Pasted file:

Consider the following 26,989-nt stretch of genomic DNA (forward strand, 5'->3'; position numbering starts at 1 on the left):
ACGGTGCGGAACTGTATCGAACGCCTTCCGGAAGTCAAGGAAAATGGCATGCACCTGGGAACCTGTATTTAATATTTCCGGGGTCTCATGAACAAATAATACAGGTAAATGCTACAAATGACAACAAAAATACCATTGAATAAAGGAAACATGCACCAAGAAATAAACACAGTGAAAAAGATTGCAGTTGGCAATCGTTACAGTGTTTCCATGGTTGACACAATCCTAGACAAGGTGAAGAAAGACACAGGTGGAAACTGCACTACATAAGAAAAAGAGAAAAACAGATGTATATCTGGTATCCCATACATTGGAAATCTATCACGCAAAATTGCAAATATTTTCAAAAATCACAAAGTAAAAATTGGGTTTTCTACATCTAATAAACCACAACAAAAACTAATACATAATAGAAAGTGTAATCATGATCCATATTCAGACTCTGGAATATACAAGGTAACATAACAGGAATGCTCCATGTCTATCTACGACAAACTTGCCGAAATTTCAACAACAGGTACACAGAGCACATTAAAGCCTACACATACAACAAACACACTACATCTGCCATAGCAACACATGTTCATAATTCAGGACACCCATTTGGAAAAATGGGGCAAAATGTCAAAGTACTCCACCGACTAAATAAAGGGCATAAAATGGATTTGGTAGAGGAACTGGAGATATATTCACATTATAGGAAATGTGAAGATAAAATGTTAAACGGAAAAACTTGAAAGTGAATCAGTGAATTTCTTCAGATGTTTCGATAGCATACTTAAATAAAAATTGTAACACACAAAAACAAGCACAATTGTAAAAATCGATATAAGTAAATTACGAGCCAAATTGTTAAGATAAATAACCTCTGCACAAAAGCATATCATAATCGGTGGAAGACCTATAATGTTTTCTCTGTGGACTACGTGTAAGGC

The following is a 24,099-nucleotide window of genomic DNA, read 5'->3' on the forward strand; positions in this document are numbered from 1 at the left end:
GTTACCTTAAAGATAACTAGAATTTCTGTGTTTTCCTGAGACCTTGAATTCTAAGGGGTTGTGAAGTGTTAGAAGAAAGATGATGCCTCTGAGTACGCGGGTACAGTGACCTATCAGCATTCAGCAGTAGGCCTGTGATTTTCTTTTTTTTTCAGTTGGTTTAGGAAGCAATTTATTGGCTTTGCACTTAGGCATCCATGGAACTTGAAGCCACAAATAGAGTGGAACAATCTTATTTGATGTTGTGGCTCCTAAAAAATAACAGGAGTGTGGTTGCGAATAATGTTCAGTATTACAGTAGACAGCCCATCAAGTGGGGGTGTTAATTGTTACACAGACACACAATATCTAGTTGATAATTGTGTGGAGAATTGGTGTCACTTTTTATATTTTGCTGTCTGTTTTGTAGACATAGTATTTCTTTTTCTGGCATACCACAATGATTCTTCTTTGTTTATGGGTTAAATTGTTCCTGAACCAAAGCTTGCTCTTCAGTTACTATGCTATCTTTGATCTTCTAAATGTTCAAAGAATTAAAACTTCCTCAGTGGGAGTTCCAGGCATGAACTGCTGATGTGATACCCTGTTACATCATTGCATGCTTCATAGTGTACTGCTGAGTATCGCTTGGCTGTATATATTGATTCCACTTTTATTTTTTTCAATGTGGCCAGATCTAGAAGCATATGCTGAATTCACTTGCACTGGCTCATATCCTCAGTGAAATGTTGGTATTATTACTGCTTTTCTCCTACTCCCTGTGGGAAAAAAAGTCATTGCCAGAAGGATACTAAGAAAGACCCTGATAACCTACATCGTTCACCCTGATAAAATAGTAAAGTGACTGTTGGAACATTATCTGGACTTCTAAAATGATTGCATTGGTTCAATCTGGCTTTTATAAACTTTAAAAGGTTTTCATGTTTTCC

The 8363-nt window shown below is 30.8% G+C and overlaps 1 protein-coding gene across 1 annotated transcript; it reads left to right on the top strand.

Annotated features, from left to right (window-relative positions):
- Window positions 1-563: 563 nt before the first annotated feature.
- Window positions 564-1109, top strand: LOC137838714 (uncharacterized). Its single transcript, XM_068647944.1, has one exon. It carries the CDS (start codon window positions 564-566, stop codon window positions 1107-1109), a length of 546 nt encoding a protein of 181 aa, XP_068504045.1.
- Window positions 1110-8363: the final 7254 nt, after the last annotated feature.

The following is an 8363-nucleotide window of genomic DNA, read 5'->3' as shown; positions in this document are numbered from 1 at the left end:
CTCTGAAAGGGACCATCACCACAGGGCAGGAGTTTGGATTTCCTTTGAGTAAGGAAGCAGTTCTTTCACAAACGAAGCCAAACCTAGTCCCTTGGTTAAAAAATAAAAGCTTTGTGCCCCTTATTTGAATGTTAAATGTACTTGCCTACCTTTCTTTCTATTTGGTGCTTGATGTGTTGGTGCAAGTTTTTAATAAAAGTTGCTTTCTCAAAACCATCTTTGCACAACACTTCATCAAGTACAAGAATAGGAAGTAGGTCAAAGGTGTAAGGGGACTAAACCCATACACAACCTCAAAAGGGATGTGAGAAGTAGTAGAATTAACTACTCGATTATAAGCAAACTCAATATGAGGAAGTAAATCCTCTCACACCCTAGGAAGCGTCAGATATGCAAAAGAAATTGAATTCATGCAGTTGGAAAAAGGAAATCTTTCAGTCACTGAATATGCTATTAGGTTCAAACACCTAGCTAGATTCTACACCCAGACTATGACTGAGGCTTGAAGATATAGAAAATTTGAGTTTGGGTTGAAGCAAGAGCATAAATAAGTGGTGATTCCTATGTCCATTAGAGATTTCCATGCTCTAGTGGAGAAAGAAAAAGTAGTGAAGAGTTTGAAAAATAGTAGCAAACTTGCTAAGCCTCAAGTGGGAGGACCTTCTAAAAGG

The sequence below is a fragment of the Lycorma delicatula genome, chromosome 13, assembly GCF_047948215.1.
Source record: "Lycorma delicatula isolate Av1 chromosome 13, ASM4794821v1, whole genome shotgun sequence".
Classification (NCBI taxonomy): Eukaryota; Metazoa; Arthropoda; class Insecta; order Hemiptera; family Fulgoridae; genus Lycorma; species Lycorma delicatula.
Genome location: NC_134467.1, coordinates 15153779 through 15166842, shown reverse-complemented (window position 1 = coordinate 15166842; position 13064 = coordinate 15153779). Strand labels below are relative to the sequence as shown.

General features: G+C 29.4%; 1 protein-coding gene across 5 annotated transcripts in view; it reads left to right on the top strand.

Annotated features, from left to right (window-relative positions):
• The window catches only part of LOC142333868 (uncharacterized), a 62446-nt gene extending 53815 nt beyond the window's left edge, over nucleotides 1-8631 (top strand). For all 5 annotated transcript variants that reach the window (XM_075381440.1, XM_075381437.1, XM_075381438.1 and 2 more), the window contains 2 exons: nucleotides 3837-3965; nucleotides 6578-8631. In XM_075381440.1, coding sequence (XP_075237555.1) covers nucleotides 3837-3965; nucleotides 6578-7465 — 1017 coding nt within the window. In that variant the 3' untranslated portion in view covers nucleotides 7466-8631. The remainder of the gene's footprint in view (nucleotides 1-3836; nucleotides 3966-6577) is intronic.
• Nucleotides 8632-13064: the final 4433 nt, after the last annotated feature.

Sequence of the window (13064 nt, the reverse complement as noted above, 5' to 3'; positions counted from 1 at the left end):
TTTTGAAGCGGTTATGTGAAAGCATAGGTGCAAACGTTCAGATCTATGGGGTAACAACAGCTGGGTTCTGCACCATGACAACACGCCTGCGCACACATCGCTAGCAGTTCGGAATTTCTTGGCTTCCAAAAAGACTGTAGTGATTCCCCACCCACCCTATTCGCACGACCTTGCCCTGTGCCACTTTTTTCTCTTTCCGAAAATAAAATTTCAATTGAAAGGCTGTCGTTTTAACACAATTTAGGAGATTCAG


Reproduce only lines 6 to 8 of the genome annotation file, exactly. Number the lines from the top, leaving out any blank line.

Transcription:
Annotated features, from left to right (window-relative positions):
- Window positions 1-563: 563 nt before the first annotated feature.
- Window positions 564-1109, top strand: LOC137838714 (uncharacterized). Its single transcript, XM_068647944.1, has one exon. It carries the CDS (start codon window positions 564-566, stop codon window positions 1107-1109), a length of 546 nt encoding a protein of 181 aa, XP_068504045.1.